Carnegie Mellon University, Computational Design
suckerPUNCH: Describe your project.
Madeline GANNON (MADLAB.CC): Reverberating Across the Divide reconnects digital and physical contexts through a custom chronomorphologic modeling environment.
The modeling interface uses a three phase workflow (3-D scanning, 3-D modeling, and 3-D printing) to enable a designer to craft intricate digital geometries around pre-existing physical contexts.
Chronomorphology—like its nineteenth-century counterpart chronophotography—is a composite recording of an object’s movement. Instead of a photograph, however, the recording medium here is a full three-dimensional model of the object — a virtual creature simulated within a digital environment. This virtual creature exists as a 3-D printable module; it is constructed as a closed mesh, with a spring skeleton that prevents self-intersections. The composite, chronomorphologic model (of the virtual creature over time) retains these printable properties at each time-step. Therefore, no matter how intricate or complex, the digital geometry will always be exported as a valid, 3-D printable mesh.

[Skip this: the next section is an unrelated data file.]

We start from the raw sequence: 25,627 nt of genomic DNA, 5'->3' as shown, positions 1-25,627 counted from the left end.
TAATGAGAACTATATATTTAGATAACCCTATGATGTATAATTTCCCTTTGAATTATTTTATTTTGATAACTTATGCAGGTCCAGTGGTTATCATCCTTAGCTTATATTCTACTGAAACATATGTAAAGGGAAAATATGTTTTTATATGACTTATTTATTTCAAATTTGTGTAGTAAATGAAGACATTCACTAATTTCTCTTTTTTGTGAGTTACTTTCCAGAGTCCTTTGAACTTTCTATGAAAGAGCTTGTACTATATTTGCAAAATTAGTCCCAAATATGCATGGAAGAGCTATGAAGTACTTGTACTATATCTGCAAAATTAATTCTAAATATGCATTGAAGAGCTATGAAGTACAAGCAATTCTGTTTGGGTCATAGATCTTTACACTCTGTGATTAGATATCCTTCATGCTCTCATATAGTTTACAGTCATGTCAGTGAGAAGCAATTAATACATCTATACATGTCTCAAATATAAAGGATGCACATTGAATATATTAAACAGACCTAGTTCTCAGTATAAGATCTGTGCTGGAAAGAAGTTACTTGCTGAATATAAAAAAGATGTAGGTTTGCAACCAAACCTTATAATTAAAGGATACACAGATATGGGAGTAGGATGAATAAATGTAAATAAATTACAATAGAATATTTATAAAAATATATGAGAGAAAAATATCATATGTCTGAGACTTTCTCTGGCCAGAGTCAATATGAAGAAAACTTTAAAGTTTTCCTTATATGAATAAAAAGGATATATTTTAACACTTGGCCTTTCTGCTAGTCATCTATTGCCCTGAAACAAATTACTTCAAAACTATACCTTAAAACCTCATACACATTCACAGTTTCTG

The chronomorphologic modeling environment facilitates the rapid generation of baroque and expressive spatial forms that both respond and expand on existing physical contexts. By mediating 3-D scanning and 3-D printing through the modeling environment, the designer has a streamlined workflow for oscillating between virtual and analog environments. This ease between digital design and physical production provides a framework for rapidly exploring how subtle changes in the virtual environment, physical environment, or designer’s gestures can create dynamic variation in the formal, material, and spatial qualities of a generated design.
sP: What or who influenced this project?
MG: Reverberating was inspired by chronophotography and the work of Étienne-Jules Marey and Edward Muybridge. And, of course, Greg Lynn’s Animate Form.
sP: What were you reading/listening to/watching while developing this project?
MG: Reading: Illah Nourbakhsh, Robot Futures and Adam Greenfield, Everyware: The Dawning Age of Ubiquitous Computing.
sP: Whose work is currently on your radar?
MG: Any delightfully subversive work confronting ubiquitous technologies in public space—especially Addie Wagenknecht’s Asymmetric Love, Kyle McDonald’s People Staring at Computers, and Aram Bartholl’s Dead Drop Project.
Additional credits and links:
This project was supported in part by funding from the Carnegie Mellon University Frank-Ratchye Fund For Art @ the Frontier.
Photos courtesy Jakob Marsico.